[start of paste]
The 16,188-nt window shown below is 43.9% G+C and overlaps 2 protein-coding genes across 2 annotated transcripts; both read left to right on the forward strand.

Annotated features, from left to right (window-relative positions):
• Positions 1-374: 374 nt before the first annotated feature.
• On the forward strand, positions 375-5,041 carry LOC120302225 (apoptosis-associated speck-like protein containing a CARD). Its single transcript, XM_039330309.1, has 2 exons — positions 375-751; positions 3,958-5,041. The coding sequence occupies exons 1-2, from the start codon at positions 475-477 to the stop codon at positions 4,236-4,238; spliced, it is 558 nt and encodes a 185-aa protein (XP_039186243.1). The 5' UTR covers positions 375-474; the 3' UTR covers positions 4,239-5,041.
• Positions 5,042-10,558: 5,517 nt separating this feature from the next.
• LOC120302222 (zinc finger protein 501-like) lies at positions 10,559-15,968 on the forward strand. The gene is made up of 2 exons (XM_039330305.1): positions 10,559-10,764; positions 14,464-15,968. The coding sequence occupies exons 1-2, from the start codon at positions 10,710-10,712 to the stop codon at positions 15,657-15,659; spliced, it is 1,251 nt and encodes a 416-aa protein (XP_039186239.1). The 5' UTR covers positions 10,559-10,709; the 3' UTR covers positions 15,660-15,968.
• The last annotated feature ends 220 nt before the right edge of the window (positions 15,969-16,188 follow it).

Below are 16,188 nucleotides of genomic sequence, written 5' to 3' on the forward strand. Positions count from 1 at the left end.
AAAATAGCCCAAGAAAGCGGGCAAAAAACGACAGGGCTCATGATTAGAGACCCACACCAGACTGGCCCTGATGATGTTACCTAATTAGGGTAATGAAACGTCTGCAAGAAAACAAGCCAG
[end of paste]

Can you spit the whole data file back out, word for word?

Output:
The 16,188-nt window shown below is 43.9% G+C and overlaps 2 protein-coding genes across 2 annotated transcripts; both read left to right on the forward strand.

Annotated features, from left to right (window-relative positions):
• Positions 1-374: 374 nt before the first annotated feature.
• On the forward strand, positions 375-5,041 carry LOC120302225 (apoptosis-associated speck-like protein containing a CARD). Its single transcript, XM_039330309.1, has 2 exons — positions 375-751; positions 3,958-5,041. The coding sequence occupies exons 1-2, from the start codon at positions 475-477 to the stop codon at positions 4,236-4,238; spliced, it is 558 nt and encodes a 185-aa protein (XP_039186243.1). The 5' UTR covers positions 375-474; the 3' UTR covers positions 4,239-5,041.
• Positions 5,042-10,558: 5,517 nt separating this feature from the next.
• LOC120302222 (zinc finger protein 501-like) lies at positions 10,559-15,968 on the forward strand. The gene is made up of 2 exons (XM_039330305.1): positions 10,559-10,764; positions 14,464-15,968. The coding sequence occupies exons 1-2, from the start codon at positions 10,710-10,712 to the stop codon at positions 15,657-15,659; spliced, it is 1,251 nt and encodes a 416-aa protein (XP_039186239.1). The 5' UTR covers positions 10,559-10,709; the 3' UTR covers positions 15,660-15,968.
• The last annotated feature ends 220 nt before the right edge of the window (positions 15,969-16,188 follow it).

Below are 16,188 nucleotides of genomic sequence, written 5' to 3' on the forward strand. Positions count from 1 at the left end.
AAAATAGCCCAAGAAAGCGGGCAAAAAACGACAGGGCTCATGATTAGAGACCCACACCAGACTGGCCCTGATGATGTTACCTAATTAGGGTAATGAAACGTCTGCAAGAAAACAAGCCAG